Paramedics have overwhelmingly voted in favour of striking on Friday, despite receiving orders to cease industrial action.
More than 90 per cent of union members from the Australian Paramedics Association (APA NSW) voted on Thursday evening to support the strike.
Paramedics are taking industrial action from 7am-7pm, and are only responding to emergency 'light and sirens' jobs for 12 hours on December 1.
On November 30 The Industrial Relations Commission ordered the Australian Paramedics Association (APA NSW) to ban the strike.
"This strike symbolises our unyielding quest for justice," APA NSW President Brett Simpson said. "We want to assure the public that emergencies will still be attended to, with our focus intensifying on life-threatening cases. Our decision to limit responses to non-emergency jobs enhances our capacity to manage critical cases."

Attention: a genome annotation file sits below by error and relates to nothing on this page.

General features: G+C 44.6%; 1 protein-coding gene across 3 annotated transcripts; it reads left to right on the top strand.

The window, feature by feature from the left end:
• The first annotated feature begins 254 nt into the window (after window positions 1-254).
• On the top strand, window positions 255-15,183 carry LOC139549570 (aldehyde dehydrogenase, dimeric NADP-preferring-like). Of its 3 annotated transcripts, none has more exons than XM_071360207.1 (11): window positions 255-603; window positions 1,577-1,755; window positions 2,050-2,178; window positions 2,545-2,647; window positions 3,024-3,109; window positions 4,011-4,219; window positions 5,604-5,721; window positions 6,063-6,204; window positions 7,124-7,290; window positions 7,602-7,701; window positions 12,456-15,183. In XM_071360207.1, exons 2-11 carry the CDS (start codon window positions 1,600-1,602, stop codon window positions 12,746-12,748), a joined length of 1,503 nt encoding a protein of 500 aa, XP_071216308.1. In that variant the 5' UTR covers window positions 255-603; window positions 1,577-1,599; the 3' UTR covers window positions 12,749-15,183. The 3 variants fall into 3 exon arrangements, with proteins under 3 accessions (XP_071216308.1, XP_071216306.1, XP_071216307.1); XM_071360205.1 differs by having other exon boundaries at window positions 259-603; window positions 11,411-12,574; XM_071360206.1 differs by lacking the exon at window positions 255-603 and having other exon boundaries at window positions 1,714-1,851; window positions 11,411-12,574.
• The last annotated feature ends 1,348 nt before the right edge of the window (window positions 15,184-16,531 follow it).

"Facing potential legal repercussions and a substantial fine of up to $20,000 per day, our commitment remains firm. This fight is about our paramedics' welfare and the quality of healthcare for everyone in NSW," Mr Simpson said.
The union earlier stated it would offer a cease in action if the NSW Government followed through on its election promise of a 'fair pay rise.'
"It is utterly disgraceful that Premier Minns has taken paramedics and their union to court instead of following through on his own promise for a pay increase at least in line with inflation," APA NSW President Brett Simpson said.
"This is the second time in just over six months that this government has tried to silence paramedics by ordering their action off."
On Friday morning the NSW Government announced new laws passed in parliament, creating the structure needed to deliver improvements to workers' wages and conditions. It marks the beginning of a more considered and independent way of settling industrial relations disputes, and negotiating wages and conditions, the government stated.
The new laws remove the power to cap wages, giving workers the opportunity to negotiate for a "fair and decent increase." The NSW Industrial Court will also be re-established, including the appointment of expert judges, who will preside over workplace health and safety matters and underpayment.